Robinhood users flocked to Apple’s App Store and GooglePlay, leaving negative app reviews. Google intervened to remove tens of thousands of one-star ratings. Vlad Tenev said they had no choice but to conform to regulatory requirements. However, he admits that the hastily sent blog did a poor job explaining why they halted trading, leaving the door open to criticism, accusation, and conspiracy.
The usual cast of political characters came out on TV and social media to denounce Robinhood’s response and praise Reddit traders’ efforts to disrupt the “elitist” hold on Wall Street. But, will Robinhood’s brand recover?
The Robinhood story didn’t have to go negative. A series of mistakes or misjudgments created a frenzy of hate toward the platform by its loyal consumer base.
After seven years of building brand loyalty, it took only seven minutes to destroy it.
4 Powerful Lessons the Robinhood-GameStop Story Teaches us About Branding
- Consumers Prefer Purpose-Led Brands
Research indicates that among the 24-44 age group, four out of five consumers exclusively or actively purchase more produce from purpose-led brands. Havas’ Meaningful Brands study shows that more than two-thirds of consumers buy products or services from brands that align with their values. On the stock market, purpose-led brands outperform other brands by 134 percent.
Let’s recall Robinhood’s founding vision:
“to provide everyone with access to the financial markets, not just the wealthy.”
Robinhood’s users identified with its brand purpose. The action taken by the Reddit group was, in many ways, a fulfillment of Robinhood’s purpose.
2. Brand Trust is Priceless
The more radical your brand purpose, the more activist your consumer base will be. And the more vociferous will be their response if they feel betrayed.
If you promise users that your brand is about equalizing access and disrupting billionaire investors’ hold on the stock market, and then you take action that shuts down the retail investor, it looks like you’ve changed your brand purpose.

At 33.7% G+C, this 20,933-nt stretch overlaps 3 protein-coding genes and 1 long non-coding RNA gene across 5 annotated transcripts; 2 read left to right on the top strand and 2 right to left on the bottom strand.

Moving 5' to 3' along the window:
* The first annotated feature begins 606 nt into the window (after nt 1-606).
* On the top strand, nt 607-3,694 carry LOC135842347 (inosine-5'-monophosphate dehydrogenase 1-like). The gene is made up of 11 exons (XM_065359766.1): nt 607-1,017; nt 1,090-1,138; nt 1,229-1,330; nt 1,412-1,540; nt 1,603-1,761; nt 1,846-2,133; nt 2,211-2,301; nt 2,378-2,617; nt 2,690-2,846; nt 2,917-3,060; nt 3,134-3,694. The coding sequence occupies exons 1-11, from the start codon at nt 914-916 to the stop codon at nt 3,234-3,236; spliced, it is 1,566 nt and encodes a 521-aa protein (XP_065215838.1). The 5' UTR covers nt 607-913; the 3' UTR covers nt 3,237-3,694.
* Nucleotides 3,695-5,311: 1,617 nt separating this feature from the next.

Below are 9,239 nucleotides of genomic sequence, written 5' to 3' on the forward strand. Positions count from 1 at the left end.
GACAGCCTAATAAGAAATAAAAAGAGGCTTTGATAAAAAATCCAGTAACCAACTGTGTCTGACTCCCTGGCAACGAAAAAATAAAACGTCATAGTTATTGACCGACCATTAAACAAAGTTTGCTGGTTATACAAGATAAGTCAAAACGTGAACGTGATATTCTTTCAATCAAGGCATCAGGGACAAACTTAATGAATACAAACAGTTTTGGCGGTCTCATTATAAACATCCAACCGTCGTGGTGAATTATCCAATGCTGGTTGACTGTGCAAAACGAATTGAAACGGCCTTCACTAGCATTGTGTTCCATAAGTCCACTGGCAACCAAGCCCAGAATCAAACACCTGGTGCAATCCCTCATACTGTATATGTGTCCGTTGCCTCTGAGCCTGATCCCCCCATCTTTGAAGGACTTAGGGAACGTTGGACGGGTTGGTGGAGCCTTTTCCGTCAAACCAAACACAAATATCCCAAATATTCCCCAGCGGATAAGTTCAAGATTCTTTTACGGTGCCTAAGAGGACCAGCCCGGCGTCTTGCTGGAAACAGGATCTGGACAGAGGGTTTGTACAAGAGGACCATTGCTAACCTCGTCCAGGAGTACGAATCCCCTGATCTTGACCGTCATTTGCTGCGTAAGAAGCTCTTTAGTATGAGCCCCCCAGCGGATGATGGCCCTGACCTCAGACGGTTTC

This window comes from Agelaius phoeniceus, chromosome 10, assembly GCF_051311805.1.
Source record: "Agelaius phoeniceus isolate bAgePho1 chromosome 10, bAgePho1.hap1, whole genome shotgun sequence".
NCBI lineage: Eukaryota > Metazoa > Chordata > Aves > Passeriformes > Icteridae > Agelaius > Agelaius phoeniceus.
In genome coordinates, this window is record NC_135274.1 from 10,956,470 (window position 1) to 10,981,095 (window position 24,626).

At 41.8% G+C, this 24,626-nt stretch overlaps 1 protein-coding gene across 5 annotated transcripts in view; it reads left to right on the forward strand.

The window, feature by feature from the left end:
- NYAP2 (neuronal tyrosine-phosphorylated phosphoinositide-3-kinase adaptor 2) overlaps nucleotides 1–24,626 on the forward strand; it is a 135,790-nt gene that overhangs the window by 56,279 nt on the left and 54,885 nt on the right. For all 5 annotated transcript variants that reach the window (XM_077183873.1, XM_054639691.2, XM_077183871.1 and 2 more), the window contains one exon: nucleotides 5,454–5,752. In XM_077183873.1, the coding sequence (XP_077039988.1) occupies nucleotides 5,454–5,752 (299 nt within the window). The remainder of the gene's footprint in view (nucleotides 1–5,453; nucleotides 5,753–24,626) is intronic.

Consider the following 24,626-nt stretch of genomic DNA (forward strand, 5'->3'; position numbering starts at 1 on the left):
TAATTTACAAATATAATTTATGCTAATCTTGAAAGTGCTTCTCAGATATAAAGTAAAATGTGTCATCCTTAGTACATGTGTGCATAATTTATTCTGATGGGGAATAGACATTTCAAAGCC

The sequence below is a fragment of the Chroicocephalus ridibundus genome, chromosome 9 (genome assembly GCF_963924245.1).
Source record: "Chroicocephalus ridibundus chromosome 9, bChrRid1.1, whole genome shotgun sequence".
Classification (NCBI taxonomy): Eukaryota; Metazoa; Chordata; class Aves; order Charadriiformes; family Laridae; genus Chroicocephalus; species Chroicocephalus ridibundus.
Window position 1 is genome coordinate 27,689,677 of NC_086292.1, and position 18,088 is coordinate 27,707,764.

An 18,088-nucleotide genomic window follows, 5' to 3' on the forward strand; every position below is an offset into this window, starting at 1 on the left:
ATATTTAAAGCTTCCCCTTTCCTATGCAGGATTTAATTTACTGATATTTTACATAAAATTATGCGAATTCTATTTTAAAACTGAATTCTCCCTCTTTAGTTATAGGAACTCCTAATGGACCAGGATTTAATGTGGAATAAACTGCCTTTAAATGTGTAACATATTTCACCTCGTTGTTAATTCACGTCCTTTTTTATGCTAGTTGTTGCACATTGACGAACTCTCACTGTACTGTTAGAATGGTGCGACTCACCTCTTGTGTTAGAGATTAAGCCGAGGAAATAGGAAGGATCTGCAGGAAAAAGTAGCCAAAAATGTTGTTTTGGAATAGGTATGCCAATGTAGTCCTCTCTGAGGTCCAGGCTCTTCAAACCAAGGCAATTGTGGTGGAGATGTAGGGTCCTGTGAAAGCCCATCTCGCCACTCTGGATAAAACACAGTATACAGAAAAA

More importantly, Robinhood blocked users from purchasing individual stocks, causing their prices to fall. Users could sell at whatever position they held, but they couldn’t buy. At the same time, “the big guys” were unaffected. Robinhood users were losing money. The trading app they trusted was not only turning its back on its purpose, but it was hurting them financially.
3. Perception Matters
In a previous post about brand authenticity, we cited several studies demonstrating the importance of trust in consumer decisions. You can break that trust by merely being unclear about why you take a particular action.
Reddit users propelled GameStop stock by 1,500% over two weeks of trading activity. Shortly after news surfaced that some big hedge funds were facing a loss of around $19 billion, Robinhood halted trading on GameStop. It wasn’t much of a stretch for Robinhood customers to accuse the company of turning its back on its founding mission and joining the Wall Street bankers.
Robinhood wasn’t changing its mission nor aligning with “the rich.” It faced a legitimate risk-management crisis—it lacked sufficient funds to cover the frenzy of trading activity. But that’s not what it said. And even though it gave a new version 24 hours later, it was too late. User betrayal and mistrust had already set in.
4. Consumer-Generated Content Is Uncontrollable
More than 100,000 negative reviews on app stores weren’t enough. Betrayed users took to Twitter and other social media apps to express their frustrations. The fury was so intense that tens of thousands began venting their anger on the World Wide Robin Hood Society’s Twitter account based in Nottinghamshire, UK (yes, it really exists!). The group was forced to tweet a welcome message to all their new “followers” and ask them to be sure they intend to tweet to them and not the RobinHood app.
One brand’s loss is another’s gain?? Only if readers take the time to understand the mix-up.
- Consumers prefer purpose-led brands.
- If you’re going to behave in a manner that seems to be in opposition to your brand purpose, you need to clearly explain the reasons ASAP.
- Perception outweighs reality. Your consumers can quickly turn against you.
- Rebuilding shattered trust takes time.
- Every company should have a crisis communication strategy that they use when needed.